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Amateur Golfer's Scorecards are Laughable
Every sport has an objective. In golf, it is to putt the little white ball into the cup which is inside a hole dug into every green on a golf course.
In football, you must carry the ball across the goal line. If at first you do not succeed, then you must try again even if only inches from the goal line. So, what if a player on your local football team decided that "close counts" and just picks up the ball at the one yard line and gives his team six points?
Well, that is basically what happens with probably 95% of the world's amateur golfers. Then, when finished, they start bragging about breaking 90! Now, mind you they do not simply pick up their ball if it is one inch from the cup. They pick up within three feet of the cup and some even more than that.
The one's I love are the guys that stroke their putter too hard and their ball starts flying by the hole and while it is still moving they reach over across the cup with their putter and stop it and retrieve it. The ball probably would have been further from the hole than when first putted.
Think about this....the one foot putt is just as important as the 250 yard drive you made (not 300 yards as you told your pals over beer in the clubhouse). The one foot putt was worth one stroke and the drive was also worth one stroke. So, where do these golfers (I use that term loosely) get off thinking they should just pick up their ball before putting it into the cup?
How about this? A guy doesn't like to hit his driver. Just take a Gimmie Drive from the tee and go down to the fairway and hit your approach shot to the green? That tee shot was only worth one stroke just as the one foot putt is worth one stroke, so what is the difference? Now, that may be a little absurd, but then so is the gimmie putt.
In 1989, PGA player, Scott Hoch missed a two foot putt to lose the Masters Championship to Nick Faldo. In another major on the LPGA, I.K. Kim missed a one foot putt to give the championship to Sun Yoo. Yes, the pro's can miss the short putts and so can we. The short putt can literally be the hardest part of the game. Then, how would most of you know since you never attempt to make them?
When someone tells you they scored 82, they probably would have scored a 91 if they put the ball into the cup on every hole along with not improving their lie on the fairway and even off the fairway.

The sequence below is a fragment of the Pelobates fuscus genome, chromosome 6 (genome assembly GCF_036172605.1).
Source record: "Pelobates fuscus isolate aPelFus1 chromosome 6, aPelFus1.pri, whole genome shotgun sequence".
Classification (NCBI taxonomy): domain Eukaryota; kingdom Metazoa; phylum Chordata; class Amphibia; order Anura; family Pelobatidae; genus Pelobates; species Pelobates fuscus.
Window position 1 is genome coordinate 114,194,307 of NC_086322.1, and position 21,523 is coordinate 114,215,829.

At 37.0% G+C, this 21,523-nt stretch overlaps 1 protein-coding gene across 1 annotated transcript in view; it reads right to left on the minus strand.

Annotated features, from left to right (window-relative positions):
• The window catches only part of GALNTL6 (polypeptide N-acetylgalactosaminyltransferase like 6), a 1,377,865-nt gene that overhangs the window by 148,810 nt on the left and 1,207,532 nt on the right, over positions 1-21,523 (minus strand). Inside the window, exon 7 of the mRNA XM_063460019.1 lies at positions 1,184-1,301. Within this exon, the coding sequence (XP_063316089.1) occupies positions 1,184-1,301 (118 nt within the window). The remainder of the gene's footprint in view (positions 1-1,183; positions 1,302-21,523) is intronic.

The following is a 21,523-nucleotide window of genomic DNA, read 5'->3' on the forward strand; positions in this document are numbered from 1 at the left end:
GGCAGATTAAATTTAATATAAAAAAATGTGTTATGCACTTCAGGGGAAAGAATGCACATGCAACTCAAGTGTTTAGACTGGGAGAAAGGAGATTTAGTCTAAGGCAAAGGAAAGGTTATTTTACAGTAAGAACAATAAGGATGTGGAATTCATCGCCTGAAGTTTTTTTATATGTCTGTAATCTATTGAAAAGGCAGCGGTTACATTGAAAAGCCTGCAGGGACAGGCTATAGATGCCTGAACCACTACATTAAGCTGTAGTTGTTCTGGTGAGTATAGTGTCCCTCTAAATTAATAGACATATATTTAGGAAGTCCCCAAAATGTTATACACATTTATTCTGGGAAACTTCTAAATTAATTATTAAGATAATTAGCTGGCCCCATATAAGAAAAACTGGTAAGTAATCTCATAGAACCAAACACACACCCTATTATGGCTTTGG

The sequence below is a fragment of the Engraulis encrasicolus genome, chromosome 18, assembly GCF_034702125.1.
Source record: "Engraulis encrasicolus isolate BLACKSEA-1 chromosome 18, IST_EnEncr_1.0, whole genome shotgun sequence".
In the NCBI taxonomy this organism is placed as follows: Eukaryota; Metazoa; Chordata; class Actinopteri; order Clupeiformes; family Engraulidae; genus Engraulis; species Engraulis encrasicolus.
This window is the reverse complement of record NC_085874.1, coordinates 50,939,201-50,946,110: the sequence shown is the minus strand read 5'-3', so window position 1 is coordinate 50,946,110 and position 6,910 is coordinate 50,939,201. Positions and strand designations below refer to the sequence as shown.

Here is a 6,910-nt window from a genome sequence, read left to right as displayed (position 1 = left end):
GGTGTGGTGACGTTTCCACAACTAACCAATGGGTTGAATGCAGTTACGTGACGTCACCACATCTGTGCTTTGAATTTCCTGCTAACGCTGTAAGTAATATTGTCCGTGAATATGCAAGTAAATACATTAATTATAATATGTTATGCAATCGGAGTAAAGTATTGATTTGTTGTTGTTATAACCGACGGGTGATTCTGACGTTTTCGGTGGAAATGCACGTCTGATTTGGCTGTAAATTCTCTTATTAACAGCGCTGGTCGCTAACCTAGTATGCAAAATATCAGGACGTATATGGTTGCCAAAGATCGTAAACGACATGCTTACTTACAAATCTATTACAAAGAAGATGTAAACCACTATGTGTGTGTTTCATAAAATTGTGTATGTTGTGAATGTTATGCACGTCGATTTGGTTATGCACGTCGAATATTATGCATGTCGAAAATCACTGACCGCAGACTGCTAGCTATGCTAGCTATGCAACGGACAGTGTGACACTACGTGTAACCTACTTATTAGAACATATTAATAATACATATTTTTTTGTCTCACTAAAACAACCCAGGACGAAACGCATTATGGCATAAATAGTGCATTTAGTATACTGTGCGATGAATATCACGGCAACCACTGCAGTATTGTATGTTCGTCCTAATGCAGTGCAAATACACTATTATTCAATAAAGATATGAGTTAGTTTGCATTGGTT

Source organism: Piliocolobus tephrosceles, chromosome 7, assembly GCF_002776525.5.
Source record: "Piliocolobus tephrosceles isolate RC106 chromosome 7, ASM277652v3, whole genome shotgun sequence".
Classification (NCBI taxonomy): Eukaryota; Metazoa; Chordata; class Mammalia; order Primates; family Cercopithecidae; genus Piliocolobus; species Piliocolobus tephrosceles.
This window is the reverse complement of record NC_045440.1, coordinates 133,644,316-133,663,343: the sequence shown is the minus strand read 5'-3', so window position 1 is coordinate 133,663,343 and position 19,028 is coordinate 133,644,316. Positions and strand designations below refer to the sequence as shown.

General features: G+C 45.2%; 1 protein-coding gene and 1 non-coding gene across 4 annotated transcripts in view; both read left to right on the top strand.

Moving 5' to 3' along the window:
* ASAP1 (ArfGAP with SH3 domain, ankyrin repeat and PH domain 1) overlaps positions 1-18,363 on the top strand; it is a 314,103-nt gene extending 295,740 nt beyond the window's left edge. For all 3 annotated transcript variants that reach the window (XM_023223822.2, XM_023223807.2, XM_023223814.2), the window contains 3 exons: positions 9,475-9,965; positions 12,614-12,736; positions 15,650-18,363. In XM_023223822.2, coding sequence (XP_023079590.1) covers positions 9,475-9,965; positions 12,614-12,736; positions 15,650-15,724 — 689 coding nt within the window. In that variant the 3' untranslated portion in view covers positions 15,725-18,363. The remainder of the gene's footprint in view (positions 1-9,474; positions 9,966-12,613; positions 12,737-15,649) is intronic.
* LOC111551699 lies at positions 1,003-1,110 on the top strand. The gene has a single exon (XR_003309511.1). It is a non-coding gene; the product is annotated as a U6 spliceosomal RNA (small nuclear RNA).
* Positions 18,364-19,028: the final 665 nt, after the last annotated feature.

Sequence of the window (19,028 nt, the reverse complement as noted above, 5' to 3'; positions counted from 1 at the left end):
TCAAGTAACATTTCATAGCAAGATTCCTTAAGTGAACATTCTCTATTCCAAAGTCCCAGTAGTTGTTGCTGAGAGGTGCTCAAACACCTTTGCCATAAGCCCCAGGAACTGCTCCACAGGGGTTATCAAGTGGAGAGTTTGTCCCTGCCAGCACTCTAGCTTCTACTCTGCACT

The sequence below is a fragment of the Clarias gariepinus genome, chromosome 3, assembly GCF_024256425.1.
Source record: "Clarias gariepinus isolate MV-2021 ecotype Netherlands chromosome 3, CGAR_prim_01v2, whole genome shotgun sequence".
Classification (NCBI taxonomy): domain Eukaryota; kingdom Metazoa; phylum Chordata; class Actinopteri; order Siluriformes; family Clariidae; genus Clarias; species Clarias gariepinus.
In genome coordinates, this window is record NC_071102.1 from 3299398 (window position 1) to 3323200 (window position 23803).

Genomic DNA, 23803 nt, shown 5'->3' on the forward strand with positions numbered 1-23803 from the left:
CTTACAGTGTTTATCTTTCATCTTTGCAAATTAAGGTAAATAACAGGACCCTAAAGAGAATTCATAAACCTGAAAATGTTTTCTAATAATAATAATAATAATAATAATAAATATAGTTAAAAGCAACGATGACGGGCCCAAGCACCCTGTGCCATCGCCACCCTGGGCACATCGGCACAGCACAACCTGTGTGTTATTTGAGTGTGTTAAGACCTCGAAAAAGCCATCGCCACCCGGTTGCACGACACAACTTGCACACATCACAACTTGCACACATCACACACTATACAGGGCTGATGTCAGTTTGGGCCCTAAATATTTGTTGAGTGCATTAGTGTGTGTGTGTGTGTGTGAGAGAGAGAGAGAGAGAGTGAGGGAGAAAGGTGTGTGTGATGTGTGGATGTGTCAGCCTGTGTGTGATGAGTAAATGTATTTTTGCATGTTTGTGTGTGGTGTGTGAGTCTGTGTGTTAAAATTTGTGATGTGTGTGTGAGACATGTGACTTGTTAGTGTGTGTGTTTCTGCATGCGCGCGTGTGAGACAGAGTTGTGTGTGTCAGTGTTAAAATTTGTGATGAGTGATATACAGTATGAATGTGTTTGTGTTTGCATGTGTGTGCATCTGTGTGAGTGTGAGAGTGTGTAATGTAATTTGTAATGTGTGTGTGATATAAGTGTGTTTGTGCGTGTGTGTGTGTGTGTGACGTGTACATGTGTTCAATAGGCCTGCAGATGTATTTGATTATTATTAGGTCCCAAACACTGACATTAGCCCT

The author of the Little Red Book, Harvey Penick, once said that 99% of the world's amateur golfers would not break 100 if they played strictly by U.S.G.A. rules. Are we just not up to the challenge? Has everything become so easy for us with cell phones, computers, I-Pads, etc. that we just can not bring ourselves to reaching for the best we have? Are you going to blame it on the need to speed up play? No way. I can score 100 and play in a timely manner. It is all about being ready when it is your turn.
Don't Be Intimidated
I personally play by the book. When I score a low round, I am truly proud because it was done with no help from my lack of playing by the rules that govern golf. I will not play with the men at my club because they barely play anything resembling golf as I know it. I also tend to irritate my golfing friends by preaching the rules of golf. For awhile, when playing with a standard group at my club, I would allow myself to fall into their trap and play with their guidelines. The guilt started coming and soon I was back to playing as the game was meant to be played and when they compared their scores with mine at game's end, it was laughable because they had picked up short putts all day and I had not.
One day recently, I shot a terrible score while playing with someone that I had not played with in quite awhile. From the first fairway, he asked if he could improve his lie. That got my mind off my game. Now, I was thinking about how silly that question was from a person who is a pretty decent golfer. On the third green, he asked if a two foot putt was good. When I said he could play his game and I would stick to mine, he got upset and then missed his putt. On the very next hole, he had a one foot putt and made a remark about having to putt it as he walked up to the ball and again missed it! What does that tell you guys and gals? There were two strokes added to his card in two straight holes. See how important the short putt is? He actually said that it was not justifiable for him to have to putt the short putts because he did not get to play very often. So, what about the driver and the approach shot and the pitch and the chip? Why is it that only the short putt falls victim to his absence from the course?
Come on, guys and gals..........get back to the real game of golf! Otherwise, give that game you play another name. And, if you are not going to putt the ball into the hole, do not keep your score because you did not finish the hole.